Down Syndrome

A somewhat common genetic defect, a mother's risk of having a child with Downs syndrome increases with age. While many children with Downs syndrome are able to grow up and lead productive lives, most will require some level of extra care. Prenatal screening can help determine whether or not your baby is at risk of developing Downs syndrome.

What is Down Syndrome?
Babies born with Down syndrome have an extra copy of chromosome 21. The risk of Down syndrome goes up with maternal age. At age 20, the odds of a baby with Downs syndrome are 1 in 1,500. At age 35, they go up to 1 in 350. By age 43, the odds are 1 in 50. If you have already had a baby with Downs syndrome, you will be much more likely to have another one. Also, if a relative of yours has had one, you may wish to be tested to see if you carry a chromosomal abnormality. If this is the case, your chances of having a baby with Downs syndrome are much higher.

People with Downs syndrome often have anywhere from mild to moderate mental development difficulties (low IQ). It isn't possible to tell the intelligence level of a child with Down syndrome at birth; however, as long as the baby is cared for and kept in good physical health, the child will be able to learn, albeit at an indeterminate slower pace. Many children with Downs syndrome will be able to develop into independent adults who work and live on their own.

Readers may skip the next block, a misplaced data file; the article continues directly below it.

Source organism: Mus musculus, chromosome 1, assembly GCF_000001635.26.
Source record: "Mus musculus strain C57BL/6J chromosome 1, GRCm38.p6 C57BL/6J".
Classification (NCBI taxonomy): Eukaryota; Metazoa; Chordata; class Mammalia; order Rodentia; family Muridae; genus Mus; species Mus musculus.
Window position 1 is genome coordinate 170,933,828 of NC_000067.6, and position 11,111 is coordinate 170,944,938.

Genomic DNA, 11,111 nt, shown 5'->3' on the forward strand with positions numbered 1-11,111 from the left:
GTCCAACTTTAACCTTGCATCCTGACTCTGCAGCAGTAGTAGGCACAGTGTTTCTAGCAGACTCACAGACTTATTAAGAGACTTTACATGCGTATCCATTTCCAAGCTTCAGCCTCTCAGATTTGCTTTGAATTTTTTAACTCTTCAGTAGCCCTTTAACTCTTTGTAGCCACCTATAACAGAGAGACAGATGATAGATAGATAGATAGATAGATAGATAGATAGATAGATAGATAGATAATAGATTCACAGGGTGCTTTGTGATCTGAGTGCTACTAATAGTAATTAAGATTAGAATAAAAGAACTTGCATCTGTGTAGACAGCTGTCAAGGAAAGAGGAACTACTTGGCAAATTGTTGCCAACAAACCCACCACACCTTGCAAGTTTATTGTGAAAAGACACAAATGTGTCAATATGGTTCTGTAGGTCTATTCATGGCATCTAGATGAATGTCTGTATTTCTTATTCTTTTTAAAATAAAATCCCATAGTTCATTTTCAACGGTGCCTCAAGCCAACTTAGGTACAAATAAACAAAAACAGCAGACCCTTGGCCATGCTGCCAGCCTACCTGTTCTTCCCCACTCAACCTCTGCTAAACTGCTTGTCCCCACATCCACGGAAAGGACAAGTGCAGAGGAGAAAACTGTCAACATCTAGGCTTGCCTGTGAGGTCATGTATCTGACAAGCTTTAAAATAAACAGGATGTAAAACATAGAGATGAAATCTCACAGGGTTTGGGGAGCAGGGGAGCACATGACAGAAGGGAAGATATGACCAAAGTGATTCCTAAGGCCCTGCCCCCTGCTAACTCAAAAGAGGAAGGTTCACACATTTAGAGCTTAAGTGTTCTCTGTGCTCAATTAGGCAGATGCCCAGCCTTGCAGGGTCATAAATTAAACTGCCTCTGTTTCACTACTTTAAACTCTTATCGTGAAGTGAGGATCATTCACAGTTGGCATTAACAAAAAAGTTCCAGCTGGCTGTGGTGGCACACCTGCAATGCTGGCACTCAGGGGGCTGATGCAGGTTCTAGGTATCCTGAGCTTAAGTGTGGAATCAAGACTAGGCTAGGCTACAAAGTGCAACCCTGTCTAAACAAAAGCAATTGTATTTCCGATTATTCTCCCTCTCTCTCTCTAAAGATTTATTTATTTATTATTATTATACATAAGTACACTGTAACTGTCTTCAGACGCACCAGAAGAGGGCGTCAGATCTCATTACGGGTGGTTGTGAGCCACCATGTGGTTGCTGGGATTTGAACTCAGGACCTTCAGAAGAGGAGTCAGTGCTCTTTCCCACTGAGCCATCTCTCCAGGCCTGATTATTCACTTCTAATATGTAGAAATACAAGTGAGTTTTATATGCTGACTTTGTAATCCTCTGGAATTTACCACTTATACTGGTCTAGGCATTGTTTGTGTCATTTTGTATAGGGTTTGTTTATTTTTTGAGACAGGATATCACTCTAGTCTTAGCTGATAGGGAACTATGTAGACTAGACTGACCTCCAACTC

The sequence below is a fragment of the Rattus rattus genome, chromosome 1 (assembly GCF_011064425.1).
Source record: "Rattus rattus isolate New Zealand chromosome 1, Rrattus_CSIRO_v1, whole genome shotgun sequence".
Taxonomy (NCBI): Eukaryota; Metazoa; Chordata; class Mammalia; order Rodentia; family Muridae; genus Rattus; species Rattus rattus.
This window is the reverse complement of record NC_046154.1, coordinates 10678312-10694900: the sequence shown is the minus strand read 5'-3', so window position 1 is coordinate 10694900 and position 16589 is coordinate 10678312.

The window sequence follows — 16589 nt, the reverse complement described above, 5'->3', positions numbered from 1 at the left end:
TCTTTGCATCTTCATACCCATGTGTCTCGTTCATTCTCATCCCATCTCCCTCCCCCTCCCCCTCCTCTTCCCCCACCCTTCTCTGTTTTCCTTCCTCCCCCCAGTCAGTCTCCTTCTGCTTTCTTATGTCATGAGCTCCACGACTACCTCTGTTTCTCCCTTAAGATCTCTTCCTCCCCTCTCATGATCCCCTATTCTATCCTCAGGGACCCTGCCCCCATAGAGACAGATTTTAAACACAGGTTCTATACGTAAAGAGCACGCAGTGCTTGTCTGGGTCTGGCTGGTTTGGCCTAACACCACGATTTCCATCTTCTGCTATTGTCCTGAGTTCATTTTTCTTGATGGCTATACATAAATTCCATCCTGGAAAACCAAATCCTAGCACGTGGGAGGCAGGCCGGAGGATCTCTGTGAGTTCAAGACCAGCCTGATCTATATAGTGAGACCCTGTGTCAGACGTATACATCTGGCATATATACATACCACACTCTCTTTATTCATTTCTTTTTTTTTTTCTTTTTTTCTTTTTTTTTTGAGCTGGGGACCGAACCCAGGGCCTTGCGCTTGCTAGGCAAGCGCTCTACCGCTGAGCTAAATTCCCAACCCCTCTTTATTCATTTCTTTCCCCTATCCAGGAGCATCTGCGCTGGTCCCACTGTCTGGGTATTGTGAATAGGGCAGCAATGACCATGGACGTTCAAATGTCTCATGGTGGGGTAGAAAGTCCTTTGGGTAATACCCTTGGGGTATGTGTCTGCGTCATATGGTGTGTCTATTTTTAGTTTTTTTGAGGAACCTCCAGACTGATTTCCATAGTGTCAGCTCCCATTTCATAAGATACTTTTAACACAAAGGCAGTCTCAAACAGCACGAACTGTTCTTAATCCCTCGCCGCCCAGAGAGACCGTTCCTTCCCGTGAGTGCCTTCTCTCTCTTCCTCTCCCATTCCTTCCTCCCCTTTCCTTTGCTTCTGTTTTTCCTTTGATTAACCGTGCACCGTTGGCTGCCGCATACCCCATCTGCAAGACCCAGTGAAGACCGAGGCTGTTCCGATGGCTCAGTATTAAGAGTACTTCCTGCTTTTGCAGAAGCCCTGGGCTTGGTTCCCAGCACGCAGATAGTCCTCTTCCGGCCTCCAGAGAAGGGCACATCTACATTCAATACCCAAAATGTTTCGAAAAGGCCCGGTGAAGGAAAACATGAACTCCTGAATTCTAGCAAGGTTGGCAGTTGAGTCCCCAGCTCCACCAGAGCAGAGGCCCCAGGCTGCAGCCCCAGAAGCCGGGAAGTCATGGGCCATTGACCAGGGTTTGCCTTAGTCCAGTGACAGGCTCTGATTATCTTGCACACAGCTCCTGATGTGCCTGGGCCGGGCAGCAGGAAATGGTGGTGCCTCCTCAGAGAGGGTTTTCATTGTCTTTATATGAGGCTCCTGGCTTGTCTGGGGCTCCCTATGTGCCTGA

There are usually a few physical growth problems; short limbs, a wrinkle below the eyes and a smaller mouth.

There are also a variety of health problems that babies with Down syndrome can have. The possibility of these should be investigated by a doctor.

Heart Defects
A little less than half of babis with Down syndrome suffer from heart defects. An ultrasound of your baby's heart can be used to see if your baby will have a defect. After birth, a baby with Down syndrome MUST be inspected by a doctor to see if a heart defect is present. If a heart defect is present, surgery can be done to fix this, however medication to deal with the heart defect may still be necessary.

Table of Contents
1. Down Syndrome
2. Screening for Downs
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i just took my alpha-fetoprotein test today. i have an ultrasound next week. i am so nervous about the results. dont know what i will do. i'm under thirtyfive so i guess my risk is less but its not like women under thirty five can't have babies with down syndrome. everyone says i shouldn't cross that bridge until i get to it but i can't help to think about it and worry about it.
13 years ago